The Passion of Ayn Rand
Cover of the first edition
|Publisher||Doubleday & Company|
|Media type||Print (hardcover and paperback)|
The Passion of Ayn Rand is a biography of Ayn Rand by writer and lecturer Barbara Branden, a former friend and business associate. Published by Doubleday in 1986, it was the first full-length biography of Rand, and was the basis for the 1999 film of the same name with Helen Mirren playing the part of Rand.
Branden was a close associate of Rand's for 18 years. She and her husband, Nathaniel Branden, were leading figures in the Objectivist movement based on Rand's philosophy of Objectivism, and they operated the Nathaniel Branden Institute to promote Objectivism. In 1954, Rand began an extramarital affair with Nathaniel Branden. The breakdown of Rand's relationship with Nathaniel Branden in 1968 coincided with the closure of the Nathaniel Branden Institute and the expulsion of both Nathaniel and Barbara Branden from Rand's circle.
The Passion of Ayn Rand was an unauthorized biography intended to replace an earlier, authorized essay about Rand's life that Branden had written for the 1962 book Who Is Ayn Rand?. Branden drew in part on the same audiotaped interviews with Rand that she had conducted for the earlier project. The Passion of Ayn Rand also made the first public revelation of the affair between Rand and Nathaniel Branden. In an interview, Branden said that she had undertaken the book in part "to rescue [Rand] from the need to be godlike. As I wrote, she was much more than that: she was a human being and a woman .... it is only in that context that Objectivism can be separated from its founder and its supporters and be seen as a philosophy which stands or falls by its own relationship to reality – not by the virtues or vices of those who espouse it."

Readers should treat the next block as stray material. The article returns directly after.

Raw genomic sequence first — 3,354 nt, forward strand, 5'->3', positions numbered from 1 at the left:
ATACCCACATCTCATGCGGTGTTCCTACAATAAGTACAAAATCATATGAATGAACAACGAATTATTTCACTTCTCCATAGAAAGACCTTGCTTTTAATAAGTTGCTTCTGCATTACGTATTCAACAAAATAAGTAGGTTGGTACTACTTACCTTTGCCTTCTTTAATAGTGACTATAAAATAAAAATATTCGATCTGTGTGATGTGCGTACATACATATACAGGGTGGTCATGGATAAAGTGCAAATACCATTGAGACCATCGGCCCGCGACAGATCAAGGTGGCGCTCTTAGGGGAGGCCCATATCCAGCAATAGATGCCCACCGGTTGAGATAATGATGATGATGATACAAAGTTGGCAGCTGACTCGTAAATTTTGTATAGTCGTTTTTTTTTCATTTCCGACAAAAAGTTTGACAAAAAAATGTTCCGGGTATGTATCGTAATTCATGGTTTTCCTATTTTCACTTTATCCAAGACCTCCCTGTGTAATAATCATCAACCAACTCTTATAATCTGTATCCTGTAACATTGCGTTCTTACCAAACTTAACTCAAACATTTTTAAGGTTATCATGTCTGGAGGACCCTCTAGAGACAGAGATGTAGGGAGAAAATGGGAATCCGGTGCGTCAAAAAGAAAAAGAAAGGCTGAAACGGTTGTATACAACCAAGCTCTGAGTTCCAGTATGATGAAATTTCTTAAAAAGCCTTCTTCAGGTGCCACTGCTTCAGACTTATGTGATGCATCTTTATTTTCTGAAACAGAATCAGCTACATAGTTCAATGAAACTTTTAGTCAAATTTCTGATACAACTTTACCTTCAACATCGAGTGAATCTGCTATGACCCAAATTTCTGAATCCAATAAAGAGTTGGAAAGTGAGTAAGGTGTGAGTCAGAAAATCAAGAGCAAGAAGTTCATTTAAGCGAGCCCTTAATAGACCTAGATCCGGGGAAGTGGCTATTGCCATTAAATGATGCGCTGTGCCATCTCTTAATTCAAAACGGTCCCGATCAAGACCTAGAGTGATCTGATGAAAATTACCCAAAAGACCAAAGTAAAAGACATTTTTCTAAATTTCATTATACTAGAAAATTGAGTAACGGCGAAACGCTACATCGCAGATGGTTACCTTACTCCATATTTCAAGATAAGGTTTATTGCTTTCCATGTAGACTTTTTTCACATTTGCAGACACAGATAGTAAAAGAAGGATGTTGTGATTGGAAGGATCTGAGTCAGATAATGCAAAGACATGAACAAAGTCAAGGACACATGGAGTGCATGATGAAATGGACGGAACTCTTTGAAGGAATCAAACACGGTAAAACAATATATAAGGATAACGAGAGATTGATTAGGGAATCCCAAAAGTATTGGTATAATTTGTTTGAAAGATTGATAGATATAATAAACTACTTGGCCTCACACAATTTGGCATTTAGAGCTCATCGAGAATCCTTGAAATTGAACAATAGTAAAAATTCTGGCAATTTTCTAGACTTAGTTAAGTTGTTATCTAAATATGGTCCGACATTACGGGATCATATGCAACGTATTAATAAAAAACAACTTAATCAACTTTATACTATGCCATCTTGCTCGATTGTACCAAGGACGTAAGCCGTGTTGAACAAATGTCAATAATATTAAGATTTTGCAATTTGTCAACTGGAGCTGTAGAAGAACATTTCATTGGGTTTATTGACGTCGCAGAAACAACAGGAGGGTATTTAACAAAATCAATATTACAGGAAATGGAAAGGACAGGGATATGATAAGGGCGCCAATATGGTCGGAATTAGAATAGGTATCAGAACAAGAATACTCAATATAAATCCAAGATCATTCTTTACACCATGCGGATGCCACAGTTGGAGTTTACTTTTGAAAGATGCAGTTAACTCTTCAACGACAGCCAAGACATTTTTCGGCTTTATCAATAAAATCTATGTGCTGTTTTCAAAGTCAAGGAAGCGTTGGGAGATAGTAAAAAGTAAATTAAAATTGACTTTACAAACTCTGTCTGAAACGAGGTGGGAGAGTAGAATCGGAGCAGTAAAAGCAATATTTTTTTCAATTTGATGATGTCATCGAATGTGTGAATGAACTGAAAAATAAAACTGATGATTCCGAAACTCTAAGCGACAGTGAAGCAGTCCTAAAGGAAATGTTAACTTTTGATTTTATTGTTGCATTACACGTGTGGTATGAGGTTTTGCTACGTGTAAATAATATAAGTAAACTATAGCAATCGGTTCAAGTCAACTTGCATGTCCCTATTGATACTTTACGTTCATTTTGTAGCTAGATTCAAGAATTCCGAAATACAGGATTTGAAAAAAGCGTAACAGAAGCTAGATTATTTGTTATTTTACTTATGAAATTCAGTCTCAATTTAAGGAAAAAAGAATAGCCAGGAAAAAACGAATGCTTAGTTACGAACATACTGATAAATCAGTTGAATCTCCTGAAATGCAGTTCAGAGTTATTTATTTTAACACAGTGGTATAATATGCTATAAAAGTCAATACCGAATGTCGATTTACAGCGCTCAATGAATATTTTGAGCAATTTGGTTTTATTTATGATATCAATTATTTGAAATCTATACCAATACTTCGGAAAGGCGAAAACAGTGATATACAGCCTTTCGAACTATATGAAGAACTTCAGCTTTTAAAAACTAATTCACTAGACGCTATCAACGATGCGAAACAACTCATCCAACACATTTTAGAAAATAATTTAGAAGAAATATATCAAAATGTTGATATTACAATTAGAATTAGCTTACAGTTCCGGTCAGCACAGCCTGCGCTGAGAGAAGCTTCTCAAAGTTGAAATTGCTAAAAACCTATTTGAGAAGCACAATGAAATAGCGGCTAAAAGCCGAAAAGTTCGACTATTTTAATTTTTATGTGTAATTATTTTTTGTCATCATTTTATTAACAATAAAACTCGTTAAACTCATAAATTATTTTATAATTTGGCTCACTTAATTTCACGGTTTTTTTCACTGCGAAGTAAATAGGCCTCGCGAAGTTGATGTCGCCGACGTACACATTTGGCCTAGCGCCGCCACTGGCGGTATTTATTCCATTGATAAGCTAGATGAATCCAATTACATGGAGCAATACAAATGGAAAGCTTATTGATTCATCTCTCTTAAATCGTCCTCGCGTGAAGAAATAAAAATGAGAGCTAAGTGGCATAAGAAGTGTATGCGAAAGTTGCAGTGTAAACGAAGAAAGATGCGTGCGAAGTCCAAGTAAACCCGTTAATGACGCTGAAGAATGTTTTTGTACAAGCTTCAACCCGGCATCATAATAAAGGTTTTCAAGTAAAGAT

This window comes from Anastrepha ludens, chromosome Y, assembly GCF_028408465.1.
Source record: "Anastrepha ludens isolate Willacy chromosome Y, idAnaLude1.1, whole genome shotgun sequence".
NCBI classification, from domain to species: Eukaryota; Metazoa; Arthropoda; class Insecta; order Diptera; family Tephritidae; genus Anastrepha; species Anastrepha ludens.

The book was first published in 1986 in a hardcover edition from Doubleday. A paperback edition was released by Anchor Books in 1987. In 1999 the book was adapted into a movie of the same name that aired on the Showtime Networks.